In the meeting, yes. I pointed out that the concerns of Treasury were not included in the presentation. In particular, I noted that the assumptions in relation to the exchange rate were optimistic and that there was still no funding model accompanying the presentation. I didn’t really think that there was any point in saying more and resisting any further. I suggested that the officials from the Department of Energy and Treasury finalise the presentation for the cabinet meeting the next day. I further requested my Director General at the time, Mr Lungile Fuzile, to give his input. He expressed serious concerns at length, regarding the cost implications of the proposal and the failure by the Department of Energy to phase the construction over a long period of time.

When you say, ‘you didn’t really think that there was any point in saying more and resisting any further,’ what were your actual considerations at that time?

I thought I had reached a point where I had done everything humanly possible to express our views on the matter. But seeing that it continues to be either undermined, excluded and not being part – I thought there was just no point in continuing to raise the issues.

Do you mean that you may have reached a point where, as far as you were concerned, the relevant people were not going to listen to reason?

There was enough evidence of that because it was clear that for instance, after so much work that had gone into it with our officials, to come to a meeting and allow the officials of one Department to present their views to the complete exclusion of the views of the National Treasury team. Also, that’s why I just stated the obvious with regards to the exchange rate assumptions and also, the absence of the funding model. But beyond that I thought I had expended all my fighting power.

Thank you.

How did the meeting conclude, Minister?

It concluded with the decision to proceed with the nuclear program proposal by the Department of Energy, despite the contrary views of the Treasury.

When Zuma’s coup de grace came, it was swift. After a marathon Cabinet meeting on the 9th December, where Zuma forced through his nuclear deal proposal he asked to see Nene at six o’clock in the evening. The process that followed, which would rock financial markets and smash South African asset prices, took just a couple of minutes.

He said, ‘you’d remember that when we were discussing the establishment of the Africa Regional Centre, I had said that we would have to deploy a senior high-ranking individual in that position.’ I confirmed that I recalled the president saying that. Now, by the Africa Regional Centre the president meant the Africa Regional Centre of the BRICS New Development Bank, which we call the BRICS Bank. The BRICS countries had signed an agreement establishing the BRICS Bank at the 6th BRICS Summit on the 14th July 2014, in Brazil. The BRICS Bank had to have regional offices and the first of which is the Africa Regional Centre, located in Johannesburg, speaking in isiZulu, he did say that, we discussed this matter with the top-6 and we agreed we should put you there. I asked when this decision was to take effect and he informed me that he would be making an announcement shortly. I thanked the president for having provided me with the opportunity to serve the country as Minister of Finance. We shook hands, and I left. The entire meeting lasted two to three minutes. The president made no mention of any other reason for my removal. I didn’t ask him for reasons for this decision as I did not think it would be appropriate. That was the first and last time we ever spoke about the position at the BRICS Bank. It is obvious that the deployment to the BRICS Bank was a fabrication, if I were to say so. I say so because the president had no authority to offer me a position or to deploy me to a position in the BRICS Bank. Nor could such an appointment be considered at that stage, at least without due process, which also involves other member countries.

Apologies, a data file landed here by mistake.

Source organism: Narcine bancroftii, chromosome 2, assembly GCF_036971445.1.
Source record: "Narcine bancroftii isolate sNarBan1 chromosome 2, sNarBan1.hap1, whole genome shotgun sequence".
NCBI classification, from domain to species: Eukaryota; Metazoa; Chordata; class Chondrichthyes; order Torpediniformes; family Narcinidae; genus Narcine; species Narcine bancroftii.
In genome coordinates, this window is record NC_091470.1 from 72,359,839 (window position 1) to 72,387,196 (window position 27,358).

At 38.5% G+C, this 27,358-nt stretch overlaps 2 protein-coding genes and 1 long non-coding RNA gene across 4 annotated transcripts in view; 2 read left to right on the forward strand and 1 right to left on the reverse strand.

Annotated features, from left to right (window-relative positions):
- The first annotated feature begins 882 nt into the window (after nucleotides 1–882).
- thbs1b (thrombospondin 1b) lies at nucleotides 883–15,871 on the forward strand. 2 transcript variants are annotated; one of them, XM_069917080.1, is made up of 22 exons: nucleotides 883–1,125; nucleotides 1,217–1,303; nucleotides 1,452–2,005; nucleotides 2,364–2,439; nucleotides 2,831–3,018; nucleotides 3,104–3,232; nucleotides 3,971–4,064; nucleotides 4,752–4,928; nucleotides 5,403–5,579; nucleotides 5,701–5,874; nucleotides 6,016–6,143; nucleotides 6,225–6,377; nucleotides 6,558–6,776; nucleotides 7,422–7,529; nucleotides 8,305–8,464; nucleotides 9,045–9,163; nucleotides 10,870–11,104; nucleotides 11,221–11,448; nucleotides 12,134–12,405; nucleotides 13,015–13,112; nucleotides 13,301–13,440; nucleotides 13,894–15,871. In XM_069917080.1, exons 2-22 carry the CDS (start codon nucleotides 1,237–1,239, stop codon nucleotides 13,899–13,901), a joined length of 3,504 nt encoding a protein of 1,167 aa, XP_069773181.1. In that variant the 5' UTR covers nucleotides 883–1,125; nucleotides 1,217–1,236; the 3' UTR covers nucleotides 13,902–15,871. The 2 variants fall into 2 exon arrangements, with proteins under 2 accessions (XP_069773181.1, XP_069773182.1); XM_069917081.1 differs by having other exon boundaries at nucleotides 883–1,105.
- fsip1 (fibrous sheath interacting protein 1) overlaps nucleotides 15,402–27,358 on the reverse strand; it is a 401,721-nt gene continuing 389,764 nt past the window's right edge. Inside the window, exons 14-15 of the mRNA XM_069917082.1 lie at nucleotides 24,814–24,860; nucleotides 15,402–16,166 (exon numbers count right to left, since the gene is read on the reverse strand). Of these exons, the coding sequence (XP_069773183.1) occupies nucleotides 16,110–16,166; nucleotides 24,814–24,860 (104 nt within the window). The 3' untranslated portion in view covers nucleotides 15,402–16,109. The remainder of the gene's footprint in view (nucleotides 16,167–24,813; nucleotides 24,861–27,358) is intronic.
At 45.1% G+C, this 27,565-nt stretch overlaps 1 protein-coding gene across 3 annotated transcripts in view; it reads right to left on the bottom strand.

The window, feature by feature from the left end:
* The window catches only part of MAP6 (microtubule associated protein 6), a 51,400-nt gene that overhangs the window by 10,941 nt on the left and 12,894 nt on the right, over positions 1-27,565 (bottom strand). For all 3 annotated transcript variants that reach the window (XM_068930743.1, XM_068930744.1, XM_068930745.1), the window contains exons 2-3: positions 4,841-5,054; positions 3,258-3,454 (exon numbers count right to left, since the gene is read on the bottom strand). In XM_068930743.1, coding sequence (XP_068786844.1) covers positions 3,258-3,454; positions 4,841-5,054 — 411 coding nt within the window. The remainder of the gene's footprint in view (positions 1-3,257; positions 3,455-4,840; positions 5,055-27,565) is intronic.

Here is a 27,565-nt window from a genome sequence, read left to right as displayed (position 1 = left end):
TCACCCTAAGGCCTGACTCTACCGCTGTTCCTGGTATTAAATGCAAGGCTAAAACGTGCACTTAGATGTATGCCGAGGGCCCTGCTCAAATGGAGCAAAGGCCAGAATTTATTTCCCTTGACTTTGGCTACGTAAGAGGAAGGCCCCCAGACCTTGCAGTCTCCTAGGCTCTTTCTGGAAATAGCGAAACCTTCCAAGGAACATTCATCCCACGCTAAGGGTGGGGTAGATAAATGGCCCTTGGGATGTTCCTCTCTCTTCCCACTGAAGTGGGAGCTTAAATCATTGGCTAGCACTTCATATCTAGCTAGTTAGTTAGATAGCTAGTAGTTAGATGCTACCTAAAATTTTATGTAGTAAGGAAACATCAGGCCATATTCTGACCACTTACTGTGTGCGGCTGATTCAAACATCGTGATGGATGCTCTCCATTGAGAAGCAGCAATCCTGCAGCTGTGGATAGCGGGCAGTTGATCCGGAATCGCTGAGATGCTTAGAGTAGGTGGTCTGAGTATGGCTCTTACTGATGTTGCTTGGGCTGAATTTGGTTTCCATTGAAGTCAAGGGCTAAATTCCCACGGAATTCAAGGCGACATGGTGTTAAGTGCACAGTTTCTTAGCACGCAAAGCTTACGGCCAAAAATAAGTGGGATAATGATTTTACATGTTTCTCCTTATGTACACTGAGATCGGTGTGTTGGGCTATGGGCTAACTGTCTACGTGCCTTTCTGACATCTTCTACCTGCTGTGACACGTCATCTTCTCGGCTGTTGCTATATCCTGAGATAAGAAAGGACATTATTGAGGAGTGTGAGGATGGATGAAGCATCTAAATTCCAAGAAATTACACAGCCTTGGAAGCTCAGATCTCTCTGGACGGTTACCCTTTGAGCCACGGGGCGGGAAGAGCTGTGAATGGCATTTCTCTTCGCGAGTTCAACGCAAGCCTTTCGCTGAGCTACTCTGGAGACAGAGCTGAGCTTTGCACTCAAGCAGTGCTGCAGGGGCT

It’s worth remembering that Nene was already a Governor of the main BRICS Bank, which means that the supposedly important assignment that Zuma had for him would be like asking a bank’s director to be promoted into managing a branch. Disingenuous, to say the least.

This has been the Rational Perspective. I’m Alec Hogg. Until the next time, cheerio.